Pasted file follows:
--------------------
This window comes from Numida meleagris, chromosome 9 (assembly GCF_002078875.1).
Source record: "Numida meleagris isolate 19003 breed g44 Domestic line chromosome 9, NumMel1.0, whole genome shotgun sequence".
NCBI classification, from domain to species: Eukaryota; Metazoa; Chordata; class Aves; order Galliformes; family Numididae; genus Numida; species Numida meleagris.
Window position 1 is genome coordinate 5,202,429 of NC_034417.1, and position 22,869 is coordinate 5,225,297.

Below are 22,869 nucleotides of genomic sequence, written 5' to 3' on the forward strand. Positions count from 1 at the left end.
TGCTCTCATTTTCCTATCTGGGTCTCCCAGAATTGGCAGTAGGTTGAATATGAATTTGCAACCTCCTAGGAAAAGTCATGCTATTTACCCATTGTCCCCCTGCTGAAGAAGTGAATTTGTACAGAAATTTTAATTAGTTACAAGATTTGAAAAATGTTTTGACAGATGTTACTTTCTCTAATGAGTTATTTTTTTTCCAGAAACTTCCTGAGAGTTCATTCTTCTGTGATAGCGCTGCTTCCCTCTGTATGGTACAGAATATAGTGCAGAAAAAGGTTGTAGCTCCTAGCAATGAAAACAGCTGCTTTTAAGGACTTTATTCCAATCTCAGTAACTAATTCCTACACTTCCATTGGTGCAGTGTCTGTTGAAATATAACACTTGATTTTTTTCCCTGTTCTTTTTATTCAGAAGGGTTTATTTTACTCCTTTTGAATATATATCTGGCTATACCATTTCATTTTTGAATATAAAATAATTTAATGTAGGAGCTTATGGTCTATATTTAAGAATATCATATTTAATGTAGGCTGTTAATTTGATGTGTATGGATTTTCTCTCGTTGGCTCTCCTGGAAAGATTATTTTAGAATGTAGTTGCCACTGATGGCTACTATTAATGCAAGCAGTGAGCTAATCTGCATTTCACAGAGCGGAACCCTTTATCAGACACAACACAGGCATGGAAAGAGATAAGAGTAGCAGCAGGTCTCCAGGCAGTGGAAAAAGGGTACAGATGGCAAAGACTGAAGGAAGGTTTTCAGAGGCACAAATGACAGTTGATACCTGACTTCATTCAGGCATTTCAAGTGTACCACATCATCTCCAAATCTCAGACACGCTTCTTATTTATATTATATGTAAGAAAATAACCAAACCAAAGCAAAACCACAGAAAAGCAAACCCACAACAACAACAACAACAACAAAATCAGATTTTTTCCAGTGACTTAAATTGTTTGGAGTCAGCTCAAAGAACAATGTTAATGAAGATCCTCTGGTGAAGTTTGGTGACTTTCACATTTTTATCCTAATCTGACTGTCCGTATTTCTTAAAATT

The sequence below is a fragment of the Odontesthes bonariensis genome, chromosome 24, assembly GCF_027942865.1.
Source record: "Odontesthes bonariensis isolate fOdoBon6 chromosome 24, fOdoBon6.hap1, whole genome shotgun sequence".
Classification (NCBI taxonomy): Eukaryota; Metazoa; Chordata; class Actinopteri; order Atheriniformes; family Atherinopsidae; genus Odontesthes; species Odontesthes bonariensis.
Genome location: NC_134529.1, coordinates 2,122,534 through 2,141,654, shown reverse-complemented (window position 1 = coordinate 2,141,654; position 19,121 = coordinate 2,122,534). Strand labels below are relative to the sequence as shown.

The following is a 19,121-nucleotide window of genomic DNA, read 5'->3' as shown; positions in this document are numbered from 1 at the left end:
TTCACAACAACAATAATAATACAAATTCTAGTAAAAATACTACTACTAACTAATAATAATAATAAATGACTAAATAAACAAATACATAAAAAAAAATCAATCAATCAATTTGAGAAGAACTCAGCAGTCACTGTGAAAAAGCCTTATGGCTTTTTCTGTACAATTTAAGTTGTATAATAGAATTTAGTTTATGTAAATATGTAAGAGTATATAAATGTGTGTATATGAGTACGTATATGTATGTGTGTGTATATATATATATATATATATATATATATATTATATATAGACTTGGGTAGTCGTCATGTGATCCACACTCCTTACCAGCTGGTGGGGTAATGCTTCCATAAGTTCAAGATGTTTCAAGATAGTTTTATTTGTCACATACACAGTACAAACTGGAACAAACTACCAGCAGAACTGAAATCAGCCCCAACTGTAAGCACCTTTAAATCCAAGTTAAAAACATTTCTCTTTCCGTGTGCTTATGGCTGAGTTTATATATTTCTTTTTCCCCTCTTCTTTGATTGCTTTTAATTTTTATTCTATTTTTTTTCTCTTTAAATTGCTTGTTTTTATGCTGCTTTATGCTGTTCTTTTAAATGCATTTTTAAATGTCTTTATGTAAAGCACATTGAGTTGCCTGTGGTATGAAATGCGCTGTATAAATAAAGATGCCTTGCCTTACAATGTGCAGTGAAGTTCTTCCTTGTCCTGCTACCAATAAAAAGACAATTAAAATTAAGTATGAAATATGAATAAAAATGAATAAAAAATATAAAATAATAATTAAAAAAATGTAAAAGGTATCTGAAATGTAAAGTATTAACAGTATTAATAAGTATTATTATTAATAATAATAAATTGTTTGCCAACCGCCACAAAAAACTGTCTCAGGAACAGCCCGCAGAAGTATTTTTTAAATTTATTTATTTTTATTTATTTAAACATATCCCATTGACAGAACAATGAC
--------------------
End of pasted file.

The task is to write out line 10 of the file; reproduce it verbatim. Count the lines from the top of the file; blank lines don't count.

Genome location: NC_134529.1, coordinates 2,122,534 through 2,141,654, shown reverse-complemented (window position 1 = coordinate 2,141,654; position 19,121 = coordinate 2,122,534). Strand labels below are relative to the sequence as shown.